Greens to launch Alternative Energy Report
New research shows nuclear is inferior choice
The Green Party is to launch a report which explains some alternatives to nuclear, superior by all criteria, yet not currently being considered in the battle to reduce carbon emissions.
The report, co-authored by Dr David Toke, Green Party Energy Advisor, and Dr Simon Taylor, will add to the debate surrounding publication of the government's Energy Review. Green Party Principal Speaker Keith Taylor said: "The DTI's energy review is
a token effort, aimed at legitimising a pre-determined decision to commission a new generation of nuclear power stations.
"This report introduces some radical yet practical steps to combat emissions without expensive investment in unsustainable, uneconomic and unsafe nuclear power."
Proposed measures include:
- A Demand Reduction Obligation: extending the current Energy Efficiency Commitment to cover the commercial, industrial and public administration sectors
- Expansion of the Renewables Obligation
A range of measures are evaluated, specifying how much carbon and investment capital would be saved, with a net saving economically, compared to a nuclear option that will cost billions, even by optimistic industry figures.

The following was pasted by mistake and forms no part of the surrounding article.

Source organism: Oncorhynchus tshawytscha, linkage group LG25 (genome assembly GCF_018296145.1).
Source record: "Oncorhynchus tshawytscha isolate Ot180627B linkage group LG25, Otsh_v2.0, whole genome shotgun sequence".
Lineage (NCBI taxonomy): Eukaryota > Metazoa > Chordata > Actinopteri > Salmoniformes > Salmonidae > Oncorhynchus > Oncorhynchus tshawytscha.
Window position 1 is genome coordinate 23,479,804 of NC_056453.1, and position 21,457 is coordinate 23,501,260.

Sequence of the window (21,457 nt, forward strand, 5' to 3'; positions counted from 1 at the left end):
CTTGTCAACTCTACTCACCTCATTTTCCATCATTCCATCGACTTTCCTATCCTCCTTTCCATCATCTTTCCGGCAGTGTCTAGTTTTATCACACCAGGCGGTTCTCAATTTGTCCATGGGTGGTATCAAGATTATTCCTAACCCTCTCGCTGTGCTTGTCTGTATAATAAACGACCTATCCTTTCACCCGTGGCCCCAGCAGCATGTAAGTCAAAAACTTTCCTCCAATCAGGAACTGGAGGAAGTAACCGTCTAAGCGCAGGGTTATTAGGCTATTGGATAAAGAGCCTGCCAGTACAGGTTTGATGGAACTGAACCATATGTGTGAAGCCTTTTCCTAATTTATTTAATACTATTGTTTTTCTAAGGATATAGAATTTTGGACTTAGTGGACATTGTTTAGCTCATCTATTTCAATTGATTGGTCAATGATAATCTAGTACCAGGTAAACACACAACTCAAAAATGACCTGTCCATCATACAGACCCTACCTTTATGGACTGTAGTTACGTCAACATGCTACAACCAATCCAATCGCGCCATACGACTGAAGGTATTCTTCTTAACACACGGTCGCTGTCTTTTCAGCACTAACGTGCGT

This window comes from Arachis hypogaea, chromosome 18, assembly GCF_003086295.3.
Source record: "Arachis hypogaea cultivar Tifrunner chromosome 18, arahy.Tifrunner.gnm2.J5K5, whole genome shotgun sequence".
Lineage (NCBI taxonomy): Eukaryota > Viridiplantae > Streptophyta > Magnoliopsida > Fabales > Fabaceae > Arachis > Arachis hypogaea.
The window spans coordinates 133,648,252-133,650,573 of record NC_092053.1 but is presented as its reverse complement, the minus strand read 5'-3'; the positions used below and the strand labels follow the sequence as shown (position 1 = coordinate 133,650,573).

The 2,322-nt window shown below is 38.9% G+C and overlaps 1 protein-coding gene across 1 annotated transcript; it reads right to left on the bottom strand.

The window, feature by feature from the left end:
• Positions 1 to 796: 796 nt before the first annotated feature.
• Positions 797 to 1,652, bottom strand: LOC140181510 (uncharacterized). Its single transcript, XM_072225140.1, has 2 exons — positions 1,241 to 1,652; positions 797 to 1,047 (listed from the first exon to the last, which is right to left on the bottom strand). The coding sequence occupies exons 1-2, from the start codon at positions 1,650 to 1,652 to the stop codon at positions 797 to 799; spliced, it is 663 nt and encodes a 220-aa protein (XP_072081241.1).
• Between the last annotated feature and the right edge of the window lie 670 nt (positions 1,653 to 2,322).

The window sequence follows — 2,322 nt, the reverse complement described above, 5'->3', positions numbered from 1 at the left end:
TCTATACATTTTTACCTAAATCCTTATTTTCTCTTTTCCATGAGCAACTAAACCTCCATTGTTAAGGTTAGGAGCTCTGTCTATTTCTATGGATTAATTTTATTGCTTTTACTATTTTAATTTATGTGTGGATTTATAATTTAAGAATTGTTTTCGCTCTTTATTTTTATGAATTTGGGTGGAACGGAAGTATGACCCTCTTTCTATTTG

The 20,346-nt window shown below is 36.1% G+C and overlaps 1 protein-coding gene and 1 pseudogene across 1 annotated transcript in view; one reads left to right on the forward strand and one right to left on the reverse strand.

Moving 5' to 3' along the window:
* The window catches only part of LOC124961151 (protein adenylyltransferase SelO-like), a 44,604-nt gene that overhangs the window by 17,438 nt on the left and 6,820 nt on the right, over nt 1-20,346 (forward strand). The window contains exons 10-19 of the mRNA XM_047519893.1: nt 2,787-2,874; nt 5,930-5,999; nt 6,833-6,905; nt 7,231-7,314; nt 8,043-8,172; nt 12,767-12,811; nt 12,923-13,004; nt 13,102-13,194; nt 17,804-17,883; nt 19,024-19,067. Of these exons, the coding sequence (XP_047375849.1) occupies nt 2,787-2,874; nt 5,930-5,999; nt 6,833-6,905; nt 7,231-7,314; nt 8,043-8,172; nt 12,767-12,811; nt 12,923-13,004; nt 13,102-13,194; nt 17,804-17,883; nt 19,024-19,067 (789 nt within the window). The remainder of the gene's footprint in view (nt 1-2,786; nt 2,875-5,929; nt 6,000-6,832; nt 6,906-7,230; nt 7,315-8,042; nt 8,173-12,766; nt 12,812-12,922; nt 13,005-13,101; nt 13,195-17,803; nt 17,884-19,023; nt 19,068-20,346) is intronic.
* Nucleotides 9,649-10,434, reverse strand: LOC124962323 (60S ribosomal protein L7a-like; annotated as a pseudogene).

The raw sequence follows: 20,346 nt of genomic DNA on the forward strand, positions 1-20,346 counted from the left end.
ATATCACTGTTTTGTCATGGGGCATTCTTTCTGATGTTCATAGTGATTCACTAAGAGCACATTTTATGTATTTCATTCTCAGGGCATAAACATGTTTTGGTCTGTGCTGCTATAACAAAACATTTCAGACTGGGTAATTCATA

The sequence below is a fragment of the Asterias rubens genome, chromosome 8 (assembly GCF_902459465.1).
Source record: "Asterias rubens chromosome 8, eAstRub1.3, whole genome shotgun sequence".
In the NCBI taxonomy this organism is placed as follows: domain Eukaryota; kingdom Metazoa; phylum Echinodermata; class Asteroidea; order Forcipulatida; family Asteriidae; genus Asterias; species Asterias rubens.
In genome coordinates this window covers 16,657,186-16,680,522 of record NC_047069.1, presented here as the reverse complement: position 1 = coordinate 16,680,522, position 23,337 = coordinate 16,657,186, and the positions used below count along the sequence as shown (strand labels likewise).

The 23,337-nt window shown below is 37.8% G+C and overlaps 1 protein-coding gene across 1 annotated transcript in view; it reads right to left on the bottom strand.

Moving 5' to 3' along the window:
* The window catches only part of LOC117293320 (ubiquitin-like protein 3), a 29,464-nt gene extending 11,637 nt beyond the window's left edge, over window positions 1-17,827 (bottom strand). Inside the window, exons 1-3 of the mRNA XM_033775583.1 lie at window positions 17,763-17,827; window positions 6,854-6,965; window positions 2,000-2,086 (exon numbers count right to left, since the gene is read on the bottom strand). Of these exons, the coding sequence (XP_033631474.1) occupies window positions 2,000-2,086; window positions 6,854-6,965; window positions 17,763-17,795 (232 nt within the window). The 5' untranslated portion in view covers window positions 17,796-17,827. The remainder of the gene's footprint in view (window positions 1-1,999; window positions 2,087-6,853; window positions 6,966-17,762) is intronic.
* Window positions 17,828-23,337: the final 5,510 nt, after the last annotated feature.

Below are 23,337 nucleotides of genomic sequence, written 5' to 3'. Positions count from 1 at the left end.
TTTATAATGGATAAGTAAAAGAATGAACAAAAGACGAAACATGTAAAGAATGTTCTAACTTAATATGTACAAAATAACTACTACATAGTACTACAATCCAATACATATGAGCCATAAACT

Dr Toke said: "The amount of carbon saved through 'fast tracked' nuclear power over the next 15 years will be around 28 million tonnes compared to 150 million via the cheaper measures mentioned. The non-nuclear measures cited constitute the equivalent of a reduction in annual CO2 emissions from the electricity sector of nearly 40 per cent of present levels."
Keith Taylor added: "The government and the pro-nuclear lobby are trying to sell nuclear power as the solution to climate change. This is not the case. This report highlights the folly of investing huge sums of money in a technology whose retirement we would all have been celebrating.
"By implementing the measures proposed in this report we can save the present generation a huge hike in electricity bills and taxes, and the generations to come an unsolvable legacy of toxic nuclear waste."